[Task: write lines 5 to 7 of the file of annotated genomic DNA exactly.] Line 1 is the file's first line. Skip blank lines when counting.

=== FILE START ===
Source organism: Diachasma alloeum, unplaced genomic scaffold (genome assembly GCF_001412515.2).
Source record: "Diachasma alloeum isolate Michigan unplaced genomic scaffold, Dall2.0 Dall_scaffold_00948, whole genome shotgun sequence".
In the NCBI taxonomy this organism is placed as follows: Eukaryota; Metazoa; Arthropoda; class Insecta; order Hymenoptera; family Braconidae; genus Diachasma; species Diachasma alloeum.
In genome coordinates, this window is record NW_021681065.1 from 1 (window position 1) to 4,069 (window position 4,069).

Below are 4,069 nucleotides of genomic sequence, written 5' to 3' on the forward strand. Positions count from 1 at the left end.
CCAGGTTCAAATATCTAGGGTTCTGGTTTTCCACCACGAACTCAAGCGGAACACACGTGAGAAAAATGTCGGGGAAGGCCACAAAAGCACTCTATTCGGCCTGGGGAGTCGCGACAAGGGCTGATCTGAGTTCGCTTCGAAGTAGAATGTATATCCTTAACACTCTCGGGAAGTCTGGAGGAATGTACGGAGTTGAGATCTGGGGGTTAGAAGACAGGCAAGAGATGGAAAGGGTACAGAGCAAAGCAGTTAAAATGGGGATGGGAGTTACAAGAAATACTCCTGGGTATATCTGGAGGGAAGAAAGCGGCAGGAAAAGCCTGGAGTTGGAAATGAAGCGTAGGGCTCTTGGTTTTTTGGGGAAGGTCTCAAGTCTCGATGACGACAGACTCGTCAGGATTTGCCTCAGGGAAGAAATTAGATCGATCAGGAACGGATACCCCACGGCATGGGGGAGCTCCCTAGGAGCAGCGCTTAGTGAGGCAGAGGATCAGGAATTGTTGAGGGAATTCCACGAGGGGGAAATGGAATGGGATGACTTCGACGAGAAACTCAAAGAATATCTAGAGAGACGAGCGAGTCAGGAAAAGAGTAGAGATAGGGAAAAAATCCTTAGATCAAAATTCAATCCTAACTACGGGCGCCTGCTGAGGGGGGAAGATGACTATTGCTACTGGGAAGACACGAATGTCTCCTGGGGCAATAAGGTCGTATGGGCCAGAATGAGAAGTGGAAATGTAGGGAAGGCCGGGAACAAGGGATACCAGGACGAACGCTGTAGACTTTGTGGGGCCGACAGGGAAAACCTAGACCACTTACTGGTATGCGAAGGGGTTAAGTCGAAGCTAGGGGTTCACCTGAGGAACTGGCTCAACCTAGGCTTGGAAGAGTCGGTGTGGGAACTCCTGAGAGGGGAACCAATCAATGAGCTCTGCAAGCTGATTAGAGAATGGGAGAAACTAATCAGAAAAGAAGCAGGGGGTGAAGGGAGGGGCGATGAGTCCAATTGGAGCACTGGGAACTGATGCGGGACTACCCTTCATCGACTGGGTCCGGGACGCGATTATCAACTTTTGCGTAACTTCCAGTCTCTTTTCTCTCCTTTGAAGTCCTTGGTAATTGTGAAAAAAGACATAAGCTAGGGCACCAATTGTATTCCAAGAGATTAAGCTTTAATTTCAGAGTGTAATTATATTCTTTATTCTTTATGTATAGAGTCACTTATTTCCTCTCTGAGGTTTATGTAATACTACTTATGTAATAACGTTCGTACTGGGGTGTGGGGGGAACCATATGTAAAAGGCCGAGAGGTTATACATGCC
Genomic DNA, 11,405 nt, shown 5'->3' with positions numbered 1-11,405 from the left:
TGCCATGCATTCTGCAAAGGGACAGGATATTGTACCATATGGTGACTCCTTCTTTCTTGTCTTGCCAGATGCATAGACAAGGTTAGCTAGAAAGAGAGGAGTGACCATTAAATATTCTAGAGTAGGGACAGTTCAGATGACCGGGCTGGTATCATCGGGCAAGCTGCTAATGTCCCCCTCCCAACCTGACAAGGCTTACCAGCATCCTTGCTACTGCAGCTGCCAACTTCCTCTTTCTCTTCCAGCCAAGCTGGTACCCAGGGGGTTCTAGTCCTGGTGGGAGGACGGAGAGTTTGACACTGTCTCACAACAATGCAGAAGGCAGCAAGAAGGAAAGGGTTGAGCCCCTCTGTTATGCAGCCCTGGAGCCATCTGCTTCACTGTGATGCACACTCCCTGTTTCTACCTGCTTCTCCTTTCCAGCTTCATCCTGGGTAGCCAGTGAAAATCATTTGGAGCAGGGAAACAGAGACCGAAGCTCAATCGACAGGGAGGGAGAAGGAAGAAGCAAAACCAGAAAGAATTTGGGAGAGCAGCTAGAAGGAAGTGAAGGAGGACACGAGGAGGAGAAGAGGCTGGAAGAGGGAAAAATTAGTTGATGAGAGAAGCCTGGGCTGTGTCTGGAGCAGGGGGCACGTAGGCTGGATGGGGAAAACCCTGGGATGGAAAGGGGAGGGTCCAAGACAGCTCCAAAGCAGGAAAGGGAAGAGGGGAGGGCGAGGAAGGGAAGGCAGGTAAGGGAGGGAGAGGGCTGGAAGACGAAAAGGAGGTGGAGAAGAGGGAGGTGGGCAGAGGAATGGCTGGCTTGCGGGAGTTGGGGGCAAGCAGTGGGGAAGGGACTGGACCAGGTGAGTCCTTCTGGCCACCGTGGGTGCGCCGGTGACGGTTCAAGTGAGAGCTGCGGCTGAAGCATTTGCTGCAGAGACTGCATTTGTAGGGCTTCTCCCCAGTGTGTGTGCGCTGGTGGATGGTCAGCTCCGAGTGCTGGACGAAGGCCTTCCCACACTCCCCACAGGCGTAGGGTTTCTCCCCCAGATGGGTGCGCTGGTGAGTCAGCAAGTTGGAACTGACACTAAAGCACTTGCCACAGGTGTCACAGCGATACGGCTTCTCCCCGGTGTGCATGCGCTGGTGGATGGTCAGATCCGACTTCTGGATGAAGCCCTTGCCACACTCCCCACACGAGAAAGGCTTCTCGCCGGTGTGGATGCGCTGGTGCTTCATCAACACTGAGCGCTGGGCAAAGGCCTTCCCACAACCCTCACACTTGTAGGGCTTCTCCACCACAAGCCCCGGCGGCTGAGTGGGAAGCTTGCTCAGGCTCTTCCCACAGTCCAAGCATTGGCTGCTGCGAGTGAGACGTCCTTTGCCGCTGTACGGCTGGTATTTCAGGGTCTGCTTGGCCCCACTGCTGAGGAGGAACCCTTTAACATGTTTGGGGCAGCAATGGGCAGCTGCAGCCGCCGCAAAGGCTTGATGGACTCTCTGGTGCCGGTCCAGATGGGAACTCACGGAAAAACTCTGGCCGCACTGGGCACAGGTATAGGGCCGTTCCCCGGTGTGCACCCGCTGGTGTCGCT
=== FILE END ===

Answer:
Below are 4,069 nucleotides of genomic sequence, written 5' to 3' on the forward strand. Positions count from 1 at the left end.
CCAGGTTCAAATATCTAGGGTTCTGGTTTTCCACCACGAACTCAAGCGGAACACACGTGAGAAAAATGTCGGGGAAGGCCACAAAAGCACTCTATTCGGCCTGGGGAGTCGCGACAAGGGCTGATCTGAGTTCGCTTCGAAGTAGAATGTATATCCTTAACACTCTCGGGAAGTCTGGAGGAATGTACGGAGTTGAGATCTGGGGGTTAGAAGACAGGCAAGAGATGGAAAGGGTACAGAGCAAAGCAGTTAAAATGGGGATGGGAGTTACAAGAAATACTCCTGGGTATATCTGGAGGGAAGAAAGCGGCAGGAAAAGCCTGGAGTTGGAAATGAAGCGTAGGGCTCTTGGTTTTTTGGGGAAGGTCTCAAGTCTCGATGACGACAGACTCGTCAGGATTTGCCTCAGGGAAGAAATTAGATCGATCAGGAACGGATACCCCACGGCATGGGGGAGCTCCCTAGGAGCAGCGCTTAGTGAGGCAGAGGATCAGGAATTGTTGAGGGAATTCCACGAGGGGGAAATGGAATGGGATGACTTCGACGAGAAACTCAAAGAATATCTAGAGAGACGAGCGAGTCAGGAAAAGAGTAGAGATAGGGAAAAAATCCTTAGATCAAAATTCAATCCTAACTACGGGCGCCTGCTGAGGGGGGAAGATGACTATTGCTACTGGGAAGACACGAATGTCTCCTGGGGCAATAAGGTCGTATGGGCCAGAATGAGAAGTGGAAATGTAGGGAAGGCCGGGAACAAGGGATACCAGGACGAACGCTGTAGACTTTGTGGGGCCGACAGGGAAAACCTAGACCACTTACTGGTATGCGAAGGGGTTAAGTCGAAGCTAGGGGTTCACCTGAGGAACTGGCTCAACCTAGGCTTGGAAGAGTCGGTGTGGGAACTCCTGAGAGGGGAACCAATCAATGAGCTCTGCAAGCTGATTAGAGAATGGGAGAAACTAATCAGAAAAGAAGCAGGGGGTGAAGGGAGGGGCGATGAGTCCAATTGGAGCACTGGGAACTGATGCGGGACTACCCTTCATCGACTGGGTCCGGGACGCGATTATCAACTTTTGCGTAACTTCCAGTCTCTTTTCTCTCCTTTGAAGTCCTTGGTAATTGTGAAAAAAGACATAAGCTAGGGCACCAATTGTATTCCAAGAGATTAAGCTTTAATTTCAGAGTGTAATTATATTCTTTATTCTTTATGTATAGAGTCACTTATTTCCTCTCTGAGGTTTATGTAATACTACTTATGTAATAACGTTCGTACTGGGGTGTGGGGGGAACCATATGTAAAAGGCCGAGAGGTTATACATGCC
Genomic DNA, 11,405 nt, shown 5'->3' with positions numbered 1-11,405 from the left: